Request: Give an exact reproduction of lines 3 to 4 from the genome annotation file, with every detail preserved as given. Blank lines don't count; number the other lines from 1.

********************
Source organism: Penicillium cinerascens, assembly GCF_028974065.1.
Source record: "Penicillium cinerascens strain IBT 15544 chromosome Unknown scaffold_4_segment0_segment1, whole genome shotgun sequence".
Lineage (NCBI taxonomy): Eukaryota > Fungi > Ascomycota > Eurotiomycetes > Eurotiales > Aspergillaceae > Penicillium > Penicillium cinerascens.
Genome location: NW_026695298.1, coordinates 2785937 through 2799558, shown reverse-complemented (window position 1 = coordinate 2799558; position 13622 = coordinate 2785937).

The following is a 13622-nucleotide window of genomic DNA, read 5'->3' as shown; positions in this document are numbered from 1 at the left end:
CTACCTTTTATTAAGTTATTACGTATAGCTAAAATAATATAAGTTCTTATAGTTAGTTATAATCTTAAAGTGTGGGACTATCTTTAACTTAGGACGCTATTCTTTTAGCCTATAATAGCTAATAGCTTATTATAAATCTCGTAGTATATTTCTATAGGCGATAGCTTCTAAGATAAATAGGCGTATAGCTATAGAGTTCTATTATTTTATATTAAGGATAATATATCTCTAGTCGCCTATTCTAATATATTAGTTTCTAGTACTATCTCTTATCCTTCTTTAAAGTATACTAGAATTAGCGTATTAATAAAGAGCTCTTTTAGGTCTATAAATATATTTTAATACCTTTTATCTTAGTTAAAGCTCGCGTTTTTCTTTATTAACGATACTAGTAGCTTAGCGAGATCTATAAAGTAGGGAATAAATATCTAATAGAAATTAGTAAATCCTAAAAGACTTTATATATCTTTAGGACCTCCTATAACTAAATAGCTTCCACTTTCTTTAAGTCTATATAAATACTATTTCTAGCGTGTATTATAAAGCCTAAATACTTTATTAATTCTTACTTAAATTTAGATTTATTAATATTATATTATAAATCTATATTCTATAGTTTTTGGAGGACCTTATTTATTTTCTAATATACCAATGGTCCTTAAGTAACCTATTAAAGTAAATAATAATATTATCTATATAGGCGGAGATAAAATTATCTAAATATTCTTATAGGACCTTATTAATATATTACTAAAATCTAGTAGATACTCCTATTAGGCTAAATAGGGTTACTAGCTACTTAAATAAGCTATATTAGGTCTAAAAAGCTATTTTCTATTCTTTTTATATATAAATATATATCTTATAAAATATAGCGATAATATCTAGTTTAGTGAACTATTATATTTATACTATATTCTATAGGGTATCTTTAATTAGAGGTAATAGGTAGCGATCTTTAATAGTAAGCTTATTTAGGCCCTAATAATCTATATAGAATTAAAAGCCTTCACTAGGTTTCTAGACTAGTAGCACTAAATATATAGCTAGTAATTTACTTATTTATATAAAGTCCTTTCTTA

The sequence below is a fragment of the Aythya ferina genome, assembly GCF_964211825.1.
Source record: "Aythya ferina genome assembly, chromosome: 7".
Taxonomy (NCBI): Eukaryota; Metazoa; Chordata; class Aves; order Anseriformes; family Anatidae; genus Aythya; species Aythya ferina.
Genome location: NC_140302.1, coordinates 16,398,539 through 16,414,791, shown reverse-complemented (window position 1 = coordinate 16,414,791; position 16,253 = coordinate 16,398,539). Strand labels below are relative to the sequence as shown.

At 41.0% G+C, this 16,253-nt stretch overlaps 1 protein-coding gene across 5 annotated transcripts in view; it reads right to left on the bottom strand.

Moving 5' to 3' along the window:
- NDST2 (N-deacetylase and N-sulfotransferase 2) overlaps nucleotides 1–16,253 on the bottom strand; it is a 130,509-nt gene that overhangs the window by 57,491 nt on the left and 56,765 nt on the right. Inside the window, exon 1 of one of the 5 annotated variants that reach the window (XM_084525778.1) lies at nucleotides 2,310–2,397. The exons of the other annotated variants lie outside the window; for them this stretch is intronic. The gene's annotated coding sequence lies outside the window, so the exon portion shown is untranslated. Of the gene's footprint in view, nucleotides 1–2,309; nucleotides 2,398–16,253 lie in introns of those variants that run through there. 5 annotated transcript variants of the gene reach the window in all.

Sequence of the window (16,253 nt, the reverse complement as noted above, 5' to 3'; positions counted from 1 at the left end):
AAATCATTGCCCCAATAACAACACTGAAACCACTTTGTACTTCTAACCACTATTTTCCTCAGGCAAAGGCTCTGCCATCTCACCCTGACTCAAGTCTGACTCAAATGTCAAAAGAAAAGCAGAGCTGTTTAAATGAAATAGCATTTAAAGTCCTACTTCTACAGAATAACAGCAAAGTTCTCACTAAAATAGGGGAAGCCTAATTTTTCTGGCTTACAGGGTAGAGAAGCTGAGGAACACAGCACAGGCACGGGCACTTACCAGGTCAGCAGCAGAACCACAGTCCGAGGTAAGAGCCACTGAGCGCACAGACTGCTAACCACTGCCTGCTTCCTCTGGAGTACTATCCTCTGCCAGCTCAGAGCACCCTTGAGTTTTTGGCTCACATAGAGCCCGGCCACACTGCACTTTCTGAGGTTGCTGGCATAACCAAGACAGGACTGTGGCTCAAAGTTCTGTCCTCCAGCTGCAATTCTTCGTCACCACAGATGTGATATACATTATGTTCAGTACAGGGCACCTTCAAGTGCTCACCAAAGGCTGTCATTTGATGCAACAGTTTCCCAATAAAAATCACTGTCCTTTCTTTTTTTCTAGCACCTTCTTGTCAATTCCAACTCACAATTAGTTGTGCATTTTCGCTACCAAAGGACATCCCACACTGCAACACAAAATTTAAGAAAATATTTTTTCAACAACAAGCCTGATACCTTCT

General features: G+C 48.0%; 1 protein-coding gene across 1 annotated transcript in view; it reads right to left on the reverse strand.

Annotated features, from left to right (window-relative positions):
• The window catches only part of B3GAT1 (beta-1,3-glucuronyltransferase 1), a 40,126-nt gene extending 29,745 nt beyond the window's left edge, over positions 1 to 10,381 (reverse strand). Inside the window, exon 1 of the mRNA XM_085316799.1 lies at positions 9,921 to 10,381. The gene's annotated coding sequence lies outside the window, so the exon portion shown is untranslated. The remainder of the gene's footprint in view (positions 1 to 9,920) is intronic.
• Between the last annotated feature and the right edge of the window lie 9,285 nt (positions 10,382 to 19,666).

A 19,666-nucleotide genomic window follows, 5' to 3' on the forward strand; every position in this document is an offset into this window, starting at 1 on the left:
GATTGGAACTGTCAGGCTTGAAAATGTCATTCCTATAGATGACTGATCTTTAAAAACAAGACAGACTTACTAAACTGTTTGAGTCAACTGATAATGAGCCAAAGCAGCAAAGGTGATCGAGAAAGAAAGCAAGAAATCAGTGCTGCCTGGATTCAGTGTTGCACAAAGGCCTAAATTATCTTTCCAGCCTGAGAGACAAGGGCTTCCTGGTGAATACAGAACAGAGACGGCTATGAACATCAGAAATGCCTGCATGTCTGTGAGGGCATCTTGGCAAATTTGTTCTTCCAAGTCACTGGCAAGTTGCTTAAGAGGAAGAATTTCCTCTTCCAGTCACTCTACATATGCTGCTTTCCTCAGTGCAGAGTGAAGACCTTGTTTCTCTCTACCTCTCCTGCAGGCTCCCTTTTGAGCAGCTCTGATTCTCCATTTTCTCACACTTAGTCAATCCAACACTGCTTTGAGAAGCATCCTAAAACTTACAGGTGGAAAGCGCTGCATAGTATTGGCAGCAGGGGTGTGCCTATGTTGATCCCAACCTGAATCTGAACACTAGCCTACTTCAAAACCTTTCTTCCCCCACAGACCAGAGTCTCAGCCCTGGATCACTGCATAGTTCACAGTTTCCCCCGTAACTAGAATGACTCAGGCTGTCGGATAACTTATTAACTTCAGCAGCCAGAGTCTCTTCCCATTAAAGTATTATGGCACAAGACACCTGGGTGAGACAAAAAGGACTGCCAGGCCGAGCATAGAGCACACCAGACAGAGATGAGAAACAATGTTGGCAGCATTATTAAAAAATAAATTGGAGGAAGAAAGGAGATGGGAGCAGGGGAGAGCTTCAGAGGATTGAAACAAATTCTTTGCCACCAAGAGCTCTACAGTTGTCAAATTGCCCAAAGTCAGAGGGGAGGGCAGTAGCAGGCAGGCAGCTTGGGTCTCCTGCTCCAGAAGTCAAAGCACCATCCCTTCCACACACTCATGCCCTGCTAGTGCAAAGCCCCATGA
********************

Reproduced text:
Lineage (NCBI taxonomy): Eukaryota > Fungi > Ascomycota > Eurotiomycetes > Eurotiales > Aspergillaceae > Penicillium > Penicillium cinerascens.
Genome location: NW_026695298.1, coordinates 2785937 through 2799558, shown reverse-complemented (window position 1 = coordinate 2799558; position 13622 = coordinate 2785937).